Last Updated on December 10, 2019 by Valarie Ward
Lowering the drinking age may be the desire of many students under the age of 21, but considering the negative effects of alcohol abuse, such an act would be unwise. With so many crimes committed under the influence (both intentional and unintentional), we have no reason to allow anyone younger than 21 to consume alcoholic beverages. Just because the law gives us a legal age doesn’t mean what you might think. We must go deeper and examine the facts regarding the legal drinking age.
Drinking Under 21 – The Facts
The drinking age was established as 21 after the end of Prohibition and was adopted by nearly the entire country. Though this has been the standard for many years, there was a time when the age was lowered to 18. It happened around the mid-70s as a result of the new voting age. The new rule was not the case nationwide, however, with a 29 state majority, most Americans as young as 18 were legally allowed to drink.
Things changed when in 1984 The National Minimum Drinking Age Act was passed. The new law enforced a standard drinking age of 21, with a state’s noncompliance resulting in a loss of highway funds. Under this act, no person under the age of 21 may purchase or publicly consume alcoholic drinks.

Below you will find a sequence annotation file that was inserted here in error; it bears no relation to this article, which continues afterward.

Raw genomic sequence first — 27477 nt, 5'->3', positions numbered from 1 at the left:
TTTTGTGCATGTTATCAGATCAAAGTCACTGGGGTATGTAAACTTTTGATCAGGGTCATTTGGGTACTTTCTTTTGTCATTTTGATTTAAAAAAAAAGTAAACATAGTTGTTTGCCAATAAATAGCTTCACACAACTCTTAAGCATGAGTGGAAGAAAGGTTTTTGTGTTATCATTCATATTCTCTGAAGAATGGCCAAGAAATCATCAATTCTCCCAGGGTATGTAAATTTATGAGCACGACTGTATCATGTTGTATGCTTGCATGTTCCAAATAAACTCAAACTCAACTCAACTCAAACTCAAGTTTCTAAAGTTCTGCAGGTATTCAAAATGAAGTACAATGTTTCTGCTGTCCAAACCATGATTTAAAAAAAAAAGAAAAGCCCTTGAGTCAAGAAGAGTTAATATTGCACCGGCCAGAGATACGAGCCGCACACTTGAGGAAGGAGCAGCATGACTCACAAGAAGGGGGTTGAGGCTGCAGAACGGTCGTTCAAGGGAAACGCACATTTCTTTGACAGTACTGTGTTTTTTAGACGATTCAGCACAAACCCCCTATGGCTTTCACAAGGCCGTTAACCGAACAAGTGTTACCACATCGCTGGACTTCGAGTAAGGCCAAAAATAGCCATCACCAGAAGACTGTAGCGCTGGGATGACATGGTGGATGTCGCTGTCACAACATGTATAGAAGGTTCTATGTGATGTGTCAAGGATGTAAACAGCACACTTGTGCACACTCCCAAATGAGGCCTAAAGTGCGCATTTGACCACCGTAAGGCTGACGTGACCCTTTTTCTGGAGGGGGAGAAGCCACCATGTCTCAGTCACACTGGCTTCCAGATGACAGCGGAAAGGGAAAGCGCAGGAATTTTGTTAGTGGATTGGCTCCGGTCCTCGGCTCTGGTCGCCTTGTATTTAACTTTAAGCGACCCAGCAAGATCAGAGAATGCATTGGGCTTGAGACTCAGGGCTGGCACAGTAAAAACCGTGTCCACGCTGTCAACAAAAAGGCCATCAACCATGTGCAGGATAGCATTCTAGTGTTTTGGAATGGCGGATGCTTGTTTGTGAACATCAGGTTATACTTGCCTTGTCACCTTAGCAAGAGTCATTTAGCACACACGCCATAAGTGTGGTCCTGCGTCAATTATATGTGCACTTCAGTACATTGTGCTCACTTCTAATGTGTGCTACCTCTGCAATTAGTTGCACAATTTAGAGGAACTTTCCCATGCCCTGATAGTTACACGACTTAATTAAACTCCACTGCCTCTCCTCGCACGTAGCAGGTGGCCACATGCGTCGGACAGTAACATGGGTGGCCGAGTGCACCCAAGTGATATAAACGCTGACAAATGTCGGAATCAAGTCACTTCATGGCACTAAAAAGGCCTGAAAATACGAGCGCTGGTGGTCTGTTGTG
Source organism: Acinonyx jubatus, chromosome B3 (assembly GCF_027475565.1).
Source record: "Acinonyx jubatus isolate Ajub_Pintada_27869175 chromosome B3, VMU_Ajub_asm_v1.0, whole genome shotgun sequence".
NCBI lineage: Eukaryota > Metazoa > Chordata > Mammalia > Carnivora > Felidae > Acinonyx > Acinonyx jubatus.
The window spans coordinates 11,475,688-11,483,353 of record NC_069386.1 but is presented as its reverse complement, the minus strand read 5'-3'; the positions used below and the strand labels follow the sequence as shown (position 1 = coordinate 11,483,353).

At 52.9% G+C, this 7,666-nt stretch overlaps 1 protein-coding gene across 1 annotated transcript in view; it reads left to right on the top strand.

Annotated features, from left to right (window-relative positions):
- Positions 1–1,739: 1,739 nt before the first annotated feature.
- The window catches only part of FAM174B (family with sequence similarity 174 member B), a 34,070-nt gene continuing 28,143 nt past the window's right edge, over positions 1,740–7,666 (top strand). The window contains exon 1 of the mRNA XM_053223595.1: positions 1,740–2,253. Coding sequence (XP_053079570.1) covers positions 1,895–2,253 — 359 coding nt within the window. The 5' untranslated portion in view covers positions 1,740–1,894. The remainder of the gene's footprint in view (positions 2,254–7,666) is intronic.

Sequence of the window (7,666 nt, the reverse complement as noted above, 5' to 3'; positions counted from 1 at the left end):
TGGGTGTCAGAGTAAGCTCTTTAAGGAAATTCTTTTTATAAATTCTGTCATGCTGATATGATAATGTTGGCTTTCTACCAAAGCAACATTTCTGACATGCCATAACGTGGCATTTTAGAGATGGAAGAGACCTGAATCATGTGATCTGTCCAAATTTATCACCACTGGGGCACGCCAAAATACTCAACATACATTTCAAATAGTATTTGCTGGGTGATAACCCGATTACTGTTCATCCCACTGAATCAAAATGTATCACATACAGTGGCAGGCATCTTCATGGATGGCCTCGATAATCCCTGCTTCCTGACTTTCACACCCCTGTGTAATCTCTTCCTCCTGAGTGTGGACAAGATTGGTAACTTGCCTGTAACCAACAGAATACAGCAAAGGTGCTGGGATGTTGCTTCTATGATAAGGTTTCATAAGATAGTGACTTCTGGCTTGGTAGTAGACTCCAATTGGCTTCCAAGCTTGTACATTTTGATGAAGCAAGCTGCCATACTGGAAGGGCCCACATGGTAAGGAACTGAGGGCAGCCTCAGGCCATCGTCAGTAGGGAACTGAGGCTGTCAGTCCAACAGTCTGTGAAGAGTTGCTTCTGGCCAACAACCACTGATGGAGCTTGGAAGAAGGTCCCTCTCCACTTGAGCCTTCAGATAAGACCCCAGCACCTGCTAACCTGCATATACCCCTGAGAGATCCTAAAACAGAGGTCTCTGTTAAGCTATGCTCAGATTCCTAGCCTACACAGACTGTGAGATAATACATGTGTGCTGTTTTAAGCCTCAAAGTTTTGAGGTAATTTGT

What You Might Not Know
Although we have firm laws preventing under-aged alcohol sales and possession, this does not inherently forbid drinking under the age of 21. Certain states can allow some exceptions, primarily involving religious occasions and at the consent of legal guardians. Even so, this is only permitted on private property, and may only be done at the hands of the parent or guardian responsible for the minor.
It would appear to be a no-brainer to prevent the drinking age from lowering. Fortunately, a vast majority, 74 percent, are against dropping the age to 18, which is close to the percentage in support of the National Minimum Drinking Age Act. Though it may be unclear as to the motives behind a desire for reducing the age (other than anxious teenagers who cannot wait) one thing is for certain: most people are on the same page as far as the legal drinking age.
What exactly are you doing to yourself when you abuse alcohol? You are consuming an amount your body is incapable of processing. This brings about a spike in your blood alcohol concentration. The results can be anything from limited control and judgment, inferior muscle coordination, to a coma or even death. And the biggest problem in under-age drinking is that younger people have not fully developed their judgment and restraint, and, therefore, are less capable of drinking in moderation.